OPEN HOUSE!~~BEAUTIFUL spacious new construction homes in THE LOVELY NEW HARVEST HILLS II neighborhood- Lake Stevens school district. Priced at $375K – $420K. Large homes from 2305-3159 sq ft. Good size lots 5646-7952 sq. Terrific floor plans, 3 bedrooms, 2.75 baths, den/office main floor (or 4th bedroom!) AND bonus room upstairs, gorgeous kitchens and finishes throughout. 2-10 year Warranty. What are you waiting for Come and see me 12-6 Friday 10/16 & Sat 11-5 10/17 and pick your new home! Photos are model. 5123 80th Ave NE Marysville.#harvesthillsII #snohomishcountyhomes #acmehomes
You have finally closed on your new home and with great rates and a beautiful home you can now relax all the hard work is over right? Not exactly. So get settled in and get use to a mortgage payment then, after a few months take a look on how you can get that mortgage down a bit faster.
Either right away, or in the future, there is a better way to pay that 30 year mortgage down quicker and build your equity faster. Here is a current payment schedule based on a approximate 4 1/8% rate. As you can see the first few years you are paying an astronomic amount in interest. Just think of what just one extra payment a year could do for you.
Here is a link to a great site I give to my buyers and sellers. While I am not a mortgage broker (I work with some great ones) I do believe all of us Realtors should provide better tools to our clients and be informed. After all, a home buyer, or seller, who understands the process is more comfortable with their home and their purchase.
Not only does this site have mortgage calculators. Check it out there is every kind of financial calculator you can think of. It actually is a bit addicting so have fun with it!
Information and interactive calculators are made available to you as self-help tools for your independent use and are not intended to provide investment advice. We cannot and do not guarantee their applicability or accuracy in regards to your individual circumstances. All examples are hypothetical and are for illustrative purposes. We encourage you to seek personalized advice from qualified professionals regarding all personal finance issues.
MORTGAGE & FINANCE news
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REAL ESTATE news
Seattle-Bellevue-Everett Metro area 3rd fastest-moving housing market in U.S.
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Water conservation tips for Seattle and all Puget Sound homeowners
Just for fun! Take a look at this Everett Home listed for Sale.
What a view of the Cascades and the entire Snohomish Valley! Can you imagine waking up each morning and having coffee on the deck to this? Its one of the very many scenic views our community offers and is the reason I call this area home.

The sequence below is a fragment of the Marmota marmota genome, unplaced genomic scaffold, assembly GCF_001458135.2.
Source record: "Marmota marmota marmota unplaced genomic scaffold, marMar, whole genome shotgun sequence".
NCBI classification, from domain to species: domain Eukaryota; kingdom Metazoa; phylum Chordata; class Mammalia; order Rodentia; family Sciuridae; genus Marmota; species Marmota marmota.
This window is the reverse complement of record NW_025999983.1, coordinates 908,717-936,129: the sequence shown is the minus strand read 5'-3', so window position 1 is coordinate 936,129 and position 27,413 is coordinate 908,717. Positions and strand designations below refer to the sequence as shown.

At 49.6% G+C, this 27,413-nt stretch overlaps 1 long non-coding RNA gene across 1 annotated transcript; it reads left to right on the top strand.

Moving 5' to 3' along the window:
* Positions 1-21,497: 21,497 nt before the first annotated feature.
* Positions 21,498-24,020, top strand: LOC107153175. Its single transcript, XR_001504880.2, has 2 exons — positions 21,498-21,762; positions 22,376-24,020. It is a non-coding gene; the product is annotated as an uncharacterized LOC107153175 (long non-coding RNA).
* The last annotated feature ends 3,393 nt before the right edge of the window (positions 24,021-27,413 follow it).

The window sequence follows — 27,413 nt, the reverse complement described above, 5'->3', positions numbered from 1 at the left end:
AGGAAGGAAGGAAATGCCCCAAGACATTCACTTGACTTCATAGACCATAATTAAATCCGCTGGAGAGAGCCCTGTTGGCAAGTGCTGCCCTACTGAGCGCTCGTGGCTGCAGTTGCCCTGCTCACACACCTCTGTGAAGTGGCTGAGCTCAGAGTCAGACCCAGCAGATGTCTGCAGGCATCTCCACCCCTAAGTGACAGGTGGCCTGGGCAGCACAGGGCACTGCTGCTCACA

Here are some top articles with Real Estate quick stats and “should knows” if thinking of buying or selling this spring.
Single family starts were up a strong 6.0% in March and are up 9.1% over the last two months. The 5-month moving average is the highest since July 2008. Plus, the number of homes under construction (started but not finished) is up 21% over a year ago!
March listings on realtor.com were up 9.5% from a year ago. In addition to better selection, buyers get more time to decide. The median age of inventory was 102 days.
Good News!! So how about those loans?
While standards remain tight by historical measures, lenders have started to accept lower credit scores and to reduce down-payment requirements.
Another sign that banks could get less picky: Credit scores for borrowers seeking conventional mortgages also are easing. Scores on purchase mortgages stood at 755 in March, down from 761 a year earlier, according to data from Ellie Mae, a mortgage-software provider. Those on purchase loans backed by the FHA dropped to 684, compared with 696 one year earlier. …
Smaller lenders are accepting even lower scores. Average credit scores on purchase loans closed through a consortium called LendingTree fell to 679 in March, down from the year-earlier 715.
“Tiny fractions of borrowers can do things that they could not a year ago,” said Lou Barnes, a mortgage banker in Boulder, Colo.
No one wants a return to the loose lending standards of the mid-00s – and I hope we never see another Alt-A loan – but I expect standards to loosen over the next few years. From Nick Timiraos and AnnaMaria Andriotis at the WSJ
And finally are you thinking of buying or selling? Here are some great articles and information from Zillow.
Home Shopping Season is Here
Spring marks the start of the home shopping season, when more houses typically come on the market and more buyers are searching for a home. Check out our tips below to ease your home shopping or selling experience.
Strategies for Buyers
- The market isn’t the same as it was five years ago. Understand the top home-buying myths.
- Home loans aren’t one-size-fits-all. Determine the right mortgage for you.
- Small amounts can cost a lot over time. See the difference 1 percent interest makes.
- What if you don’t see “the one” or a home is not in your price range? Make a plan to find your home.
Advice for Sellers
- Hoping for a quick sale? Top agents and interior designers identified the most valuable home improvements to fight the competition.
- Even if sales are picking up in your town, your home may not receive multiple offers. See three must-haves to get more offers.
Ever wonder who most of the home owners are? I don’t think I ever have wondered this questions but I was curious so I am sure others are too. Of course, I knew us Real Estate Agents would be in there but others surprised me a bit. However, after thinking more on what certain professions due and why some would need to own a home more than others these do make sense.
What do you think? Are there other professions that you think should have made the cut more that others? Let me know I would love to hear what you think.
TOP 9 PROFESSIONS who own homes, by percentage
Real Estate News
In 2013, the housing markets with the biggest increases in asking prices were all rebounding from severe price drops in the housing bust. Home prices are still in rebound mode, but this effect will weaken in 2014. Job growth, in contrast, mattered little for price gains in 2013 but helped drive rent increases.
In December, the year-over-year increase in asking home prices slowed for the first time since the price recovery began in early 2012: prices rose 11.9% year-over-year in December, compared with November’s 12.2% year-over-year increase. Asking prices rose 0.4% month-over-month, seasonally adjusted, the third straight month of gains less than 1%.